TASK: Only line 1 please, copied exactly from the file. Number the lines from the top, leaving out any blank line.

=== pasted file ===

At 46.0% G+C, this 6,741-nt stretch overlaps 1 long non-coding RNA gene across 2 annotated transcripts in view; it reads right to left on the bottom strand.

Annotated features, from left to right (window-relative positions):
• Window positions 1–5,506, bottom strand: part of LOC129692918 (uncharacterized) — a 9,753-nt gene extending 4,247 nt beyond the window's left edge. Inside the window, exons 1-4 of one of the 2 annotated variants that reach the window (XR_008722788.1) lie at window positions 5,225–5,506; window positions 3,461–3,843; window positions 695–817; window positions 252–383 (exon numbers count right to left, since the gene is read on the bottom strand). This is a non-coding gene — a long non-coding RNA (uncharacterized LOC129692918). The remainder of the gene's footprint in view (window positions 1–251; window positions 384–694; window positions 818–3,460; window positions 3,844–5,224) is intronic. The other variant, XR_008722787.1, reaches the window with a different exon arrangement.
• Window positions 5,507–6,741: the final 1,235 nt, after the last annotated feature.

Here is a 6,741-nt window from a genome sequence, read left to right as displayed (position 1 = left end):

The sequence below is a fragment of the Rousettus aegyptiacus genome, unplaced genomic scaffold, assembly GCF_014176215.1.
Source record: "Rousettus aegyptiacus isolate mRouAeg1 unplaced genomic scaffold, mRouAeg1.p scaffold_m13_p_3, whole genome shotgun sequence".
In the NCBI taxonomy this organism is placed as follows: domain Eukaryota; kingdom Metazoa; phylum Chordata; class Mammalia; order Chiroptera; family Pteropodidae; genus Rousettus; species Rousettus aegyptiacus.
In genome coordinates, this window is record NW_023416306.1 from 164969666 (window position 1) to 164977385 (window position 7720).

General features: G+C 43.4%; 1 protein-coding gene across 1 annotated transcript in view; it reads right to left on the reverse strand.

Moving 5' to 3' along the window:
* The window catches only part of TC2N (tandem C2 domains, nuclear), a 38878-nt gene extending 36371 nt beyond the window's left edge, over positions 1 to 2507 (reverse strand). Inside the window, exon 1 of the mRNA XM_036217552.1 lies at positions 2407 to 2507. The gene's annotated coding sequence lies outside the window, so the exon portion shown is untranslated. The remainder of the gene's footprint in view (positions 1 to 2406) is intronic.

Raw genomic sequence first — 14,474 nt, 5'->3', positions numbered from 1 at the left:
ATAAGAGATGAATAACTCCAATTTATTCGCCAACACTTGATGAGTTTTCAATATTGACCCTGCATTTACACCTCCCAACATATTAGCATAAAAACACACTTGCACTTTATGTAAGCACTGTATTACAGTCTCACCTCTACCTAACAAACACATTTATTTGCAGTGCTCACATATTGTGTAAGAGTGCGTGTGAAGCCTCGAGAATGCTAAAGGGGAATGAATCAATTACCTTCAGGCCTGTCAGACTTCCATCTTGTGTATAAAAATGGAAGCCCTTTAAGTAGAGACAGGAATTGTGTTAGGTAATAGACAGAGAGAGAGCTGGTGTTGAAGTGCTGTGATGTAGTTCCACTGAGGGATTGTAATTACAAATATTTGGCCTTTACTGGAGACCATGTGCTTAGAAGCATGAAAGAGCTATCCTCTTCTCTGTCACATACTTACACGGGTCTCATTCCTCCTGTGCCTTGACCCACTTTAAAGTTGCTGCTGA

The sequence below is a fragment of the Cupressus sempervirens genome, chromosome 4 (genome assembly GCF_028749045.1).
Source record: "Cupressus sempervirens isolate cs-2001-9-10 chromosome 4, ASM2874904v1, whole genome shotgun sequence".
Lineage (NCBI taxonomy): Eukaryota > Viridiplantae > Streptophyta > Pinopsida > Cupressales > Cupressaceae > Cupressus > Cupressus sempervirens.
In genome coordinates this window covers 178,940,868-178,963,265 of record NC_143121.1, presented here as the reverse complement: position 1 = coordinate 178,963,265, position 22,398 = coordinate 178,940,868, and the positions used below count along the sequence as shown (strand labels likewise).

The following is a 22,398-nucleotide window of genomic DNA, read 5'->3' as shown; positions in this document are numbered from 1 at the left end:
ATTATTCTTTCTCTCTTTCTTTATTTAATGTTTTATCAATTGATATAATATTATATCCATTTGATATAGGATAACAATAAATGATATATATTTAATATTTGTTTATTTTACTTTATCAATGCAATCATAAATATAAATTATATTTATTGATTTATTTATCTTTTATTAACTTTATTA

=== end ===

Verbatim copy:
At 46.0% G+C, this 6,741-nt stretch overlaps 1 long non-coding RNA gene across 2 annotated transcripts in view; it reads right to left on the bottom strand.